The size of the simulation box is , where L_{j} is the length of the system in dimension j, represents the cell size, is the electron plasma frequency and c is the speed of light. Periodic boundary conditions in all three dimensions are applied on both particles and fields. The total particle number is particles, an average of 32 electron-proton pairs per cell. The particles are placed uniformly within the computational domain. The simulation time step is . Along the z-axis, the external magnetic field B_{0} is applied, leading to a ratio , where is the electron cyclotron frequency. Assuming a particle density of , the external magnetic field is B_{0} = 91 Gauss. As the isotropization is expected to take place on proton time scales, an artificial proton/electron-mass ratio is chosen, a tribute to computing time. The proton plasma frequency is therefore and the proton cyclotron frequency . The initial electric field is E_{0} = 0 everywhere within the computational domain by placing electrons and protons at the same positions.
Initially, the electron temperature parallel to the external field is K while the perpendicular electron temperature is identical to the isotropic proton temperature K. The electron temperature ratio is therefore . The corresponding thermal velocities are for electrons and . The Debye lengths are and . By choosing a rod shaped geometry, wave numbers at oblique angles are limited to values , where is the minimum wave number in parallel direction. The simulation can therefore be considered as a 1D simulation.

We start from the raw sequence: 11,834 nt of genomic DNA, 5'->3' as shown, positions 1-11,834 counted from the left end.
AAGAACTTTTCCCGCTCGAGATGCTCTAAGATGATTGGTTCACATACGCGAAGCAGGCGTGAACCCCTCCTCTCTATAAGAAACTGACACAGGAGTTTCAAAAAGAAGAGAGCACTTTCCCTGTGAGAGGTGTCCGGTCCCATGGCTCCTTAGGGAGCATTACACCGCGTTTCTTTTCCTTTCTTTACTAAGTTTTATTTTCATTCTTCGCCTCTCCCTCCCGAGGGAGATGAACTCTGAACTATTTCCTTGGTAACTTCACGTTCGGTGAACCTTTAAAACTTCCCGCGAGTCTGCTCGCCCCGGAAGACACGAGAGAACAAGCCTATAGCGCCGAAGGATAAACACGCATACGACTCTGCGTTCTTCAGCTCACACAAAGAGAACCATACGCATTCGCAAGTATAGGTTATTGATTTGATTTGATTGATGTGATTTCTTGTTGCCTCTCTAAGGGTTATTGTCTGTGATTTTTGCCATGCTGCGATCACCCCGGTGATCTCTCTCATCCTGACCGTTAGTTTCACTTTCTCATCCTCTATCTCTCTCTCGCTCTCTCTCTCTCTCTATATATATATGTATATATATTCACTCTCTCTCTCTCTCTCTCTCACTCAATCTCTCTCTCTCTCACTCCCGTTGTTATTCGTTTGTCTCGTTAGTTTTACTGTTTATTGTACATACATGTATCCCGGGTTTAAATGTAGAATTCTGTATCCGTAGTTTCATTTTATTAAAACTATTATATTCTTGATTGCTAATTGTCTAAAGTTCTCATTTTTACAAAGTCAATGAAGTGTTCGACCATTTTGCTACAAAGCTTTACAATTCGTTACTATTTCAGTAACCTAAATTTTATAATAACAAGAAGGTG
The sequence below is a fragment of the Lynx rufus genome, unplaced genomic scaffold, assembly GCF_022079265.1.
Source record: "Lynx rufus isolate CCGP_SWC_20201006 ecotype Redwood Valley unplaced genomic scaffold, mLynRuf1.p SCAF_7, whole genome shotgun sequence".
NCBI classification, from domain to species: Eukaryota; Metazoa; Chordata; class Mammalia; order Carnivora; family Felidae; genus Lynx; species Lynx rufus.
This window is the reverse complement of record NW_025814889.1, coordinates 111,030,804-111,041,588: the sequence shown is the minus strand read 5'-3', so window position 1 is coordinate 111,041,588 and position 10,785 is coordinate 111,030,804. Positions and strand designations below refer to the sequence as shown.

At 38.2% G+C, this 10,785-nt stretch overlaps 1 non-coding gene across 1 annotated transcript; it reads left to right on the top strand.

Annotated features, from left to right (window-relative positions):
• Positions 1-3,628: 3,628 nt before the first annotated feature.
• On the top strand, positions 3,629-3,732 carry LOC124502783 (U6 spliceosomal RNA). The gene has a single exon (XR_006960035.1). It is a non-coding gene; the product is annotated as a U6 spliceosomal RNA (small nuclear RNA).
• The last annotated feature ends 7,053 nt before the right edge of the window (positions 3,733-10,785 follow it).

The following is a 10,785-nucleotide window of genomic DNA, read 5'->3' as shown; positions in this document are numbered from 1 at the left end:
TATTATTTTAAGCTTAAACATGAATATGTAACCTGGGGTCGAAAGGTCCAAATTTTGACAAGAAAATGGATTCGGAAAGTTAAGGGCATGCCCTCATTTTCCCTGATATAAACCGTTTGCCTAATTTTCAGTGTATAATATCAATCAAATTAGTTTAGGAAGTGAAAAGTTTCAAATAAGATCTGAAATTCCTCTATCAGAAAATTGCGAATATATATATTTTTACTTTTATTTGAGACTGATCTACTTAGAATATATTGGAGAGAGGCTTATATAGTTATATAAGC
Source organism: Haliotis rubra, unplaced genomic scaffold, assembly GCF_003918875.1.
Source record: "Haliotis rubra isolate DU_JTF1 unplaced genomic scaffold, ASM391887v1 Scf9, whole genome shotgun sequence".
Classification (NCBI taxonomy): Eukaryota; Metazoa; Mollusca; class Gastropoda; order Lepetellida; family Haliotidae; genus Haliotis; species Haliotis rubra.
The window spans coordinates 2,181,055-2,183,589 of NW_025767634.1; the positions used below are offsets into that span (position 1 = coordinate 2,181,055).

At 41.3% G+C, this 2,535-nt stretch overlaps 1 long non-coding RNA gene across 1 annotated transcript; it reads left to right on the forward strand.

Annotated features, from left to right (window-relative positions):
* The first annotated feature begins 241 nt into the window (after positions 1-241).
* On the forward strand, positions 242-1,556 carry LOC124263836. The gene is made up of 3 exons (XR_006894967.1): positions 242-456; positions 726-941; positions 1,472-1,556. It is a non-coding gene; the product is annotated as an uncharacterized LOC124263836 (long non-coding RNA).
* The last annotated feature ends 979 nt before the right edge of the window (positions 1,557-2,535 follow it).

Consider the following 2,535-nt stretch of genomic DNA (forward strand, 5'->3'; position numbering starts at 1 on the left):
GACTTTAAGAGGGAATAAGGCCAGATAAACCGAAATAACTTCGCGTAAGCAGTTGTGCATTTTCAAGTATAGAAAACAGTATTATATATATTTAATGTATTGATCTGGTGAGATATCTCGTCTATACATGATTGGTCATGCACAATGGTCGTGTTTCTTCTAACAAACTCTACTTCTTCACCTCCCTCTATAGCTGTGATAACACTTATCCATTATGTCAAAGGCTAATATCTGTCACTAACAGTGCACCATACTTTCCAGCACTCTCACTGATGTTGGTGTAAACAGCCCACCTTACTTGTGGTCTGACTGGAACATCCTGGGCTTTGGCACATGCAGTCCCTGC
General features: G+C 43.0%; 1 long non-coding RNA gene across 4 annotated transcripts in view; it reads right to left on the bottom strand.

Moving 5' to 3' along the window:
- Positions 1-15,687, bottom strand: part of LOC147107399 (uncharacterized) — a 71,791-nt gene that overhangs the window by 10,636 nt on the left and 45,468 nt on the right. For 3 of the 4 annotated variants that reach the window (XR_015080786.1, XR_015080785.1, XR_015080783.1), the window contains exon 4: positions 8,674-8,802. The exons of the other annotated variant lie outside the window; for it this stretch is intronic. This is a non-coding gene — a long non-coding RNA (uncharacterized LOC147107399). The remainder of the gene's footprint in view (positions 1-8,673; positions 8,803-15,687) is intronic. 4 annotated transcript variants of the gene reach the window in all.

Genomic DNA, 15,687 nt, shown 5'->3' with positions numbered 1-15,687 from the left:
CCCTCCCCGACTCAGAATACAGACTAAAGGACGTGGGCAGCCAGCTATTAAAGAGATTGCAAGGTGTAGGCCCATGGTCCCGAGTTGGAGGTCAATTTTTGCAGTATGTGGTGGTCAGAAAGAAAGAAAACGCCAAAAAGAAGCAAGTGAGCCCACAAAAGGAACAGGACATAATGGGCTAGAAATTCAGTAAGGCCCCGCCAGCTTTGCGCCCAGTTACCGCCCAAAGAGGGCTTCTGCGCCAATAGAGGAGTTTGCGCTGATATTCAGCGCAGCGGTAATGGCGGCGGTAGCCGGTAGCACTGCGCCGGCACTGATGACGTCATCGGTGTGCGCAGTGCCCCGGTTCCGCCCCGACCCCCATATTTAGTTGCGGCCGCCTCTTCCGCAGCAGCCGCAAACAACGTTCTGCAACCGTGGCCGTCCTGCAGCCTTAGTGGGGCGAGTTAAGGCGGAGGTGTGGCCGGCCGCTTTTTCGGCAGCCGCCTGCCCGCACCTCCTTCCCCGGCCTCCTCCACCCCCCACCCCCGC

The instability is expected to grow on timescales of proton cyclotron periods. This makes it necessary to run the simulation at least for several proton cyclotron periods. On the other hand, the free energy is carried by the electrons, requiring resolution of the electron plasma frequency. Even with an artificially low mass ratio, this leads to several thousand timesteps per inverse proton cyclotron frequency. To overcome the enormous computing effort, a parallelized simulation code was applied. Ideally, such a code requires a computing time , where is the number of processors, as compared to , the time required by the sequential code. In a more realistic model, the speedup , mainly due to the overhead introduced by the communication among the processors. However, in case of a particle-in-cell code with charge conserving current update (Villasenor & Buneman 1992) only local information is used to solve the field equations. Consequently most of the time is spent in pushing particles and updating field quantities, letting communication be of minor influence. The code does therefore not benefit from a highly sophisticated interconnection network. It can easily be run on a cluster of workstations, which are usually much cheaper and more available than commercial parallel computers. The simulations were therefore performed on a Beowulf-Cluster featuring 48 Pentium-III processors. The total simulation time of 120000 time steps requires 24 hours, including diagnostics. At a lower limit of the parallel efficiency of on 48 processors (Messmer 2000), this corresponds to about 920 hours of the original TRISTAN code on a single Pentium III processor.
Figure 1: Temporal development of the local electron temperatures (top) and proton temperatures (bottom), compared to the temperature development in case of an isotropic plasma (thin dash-dotted lines). Temperatures are shown along the three spatial dimensions x, y, z (dotted, dashed, solid). | |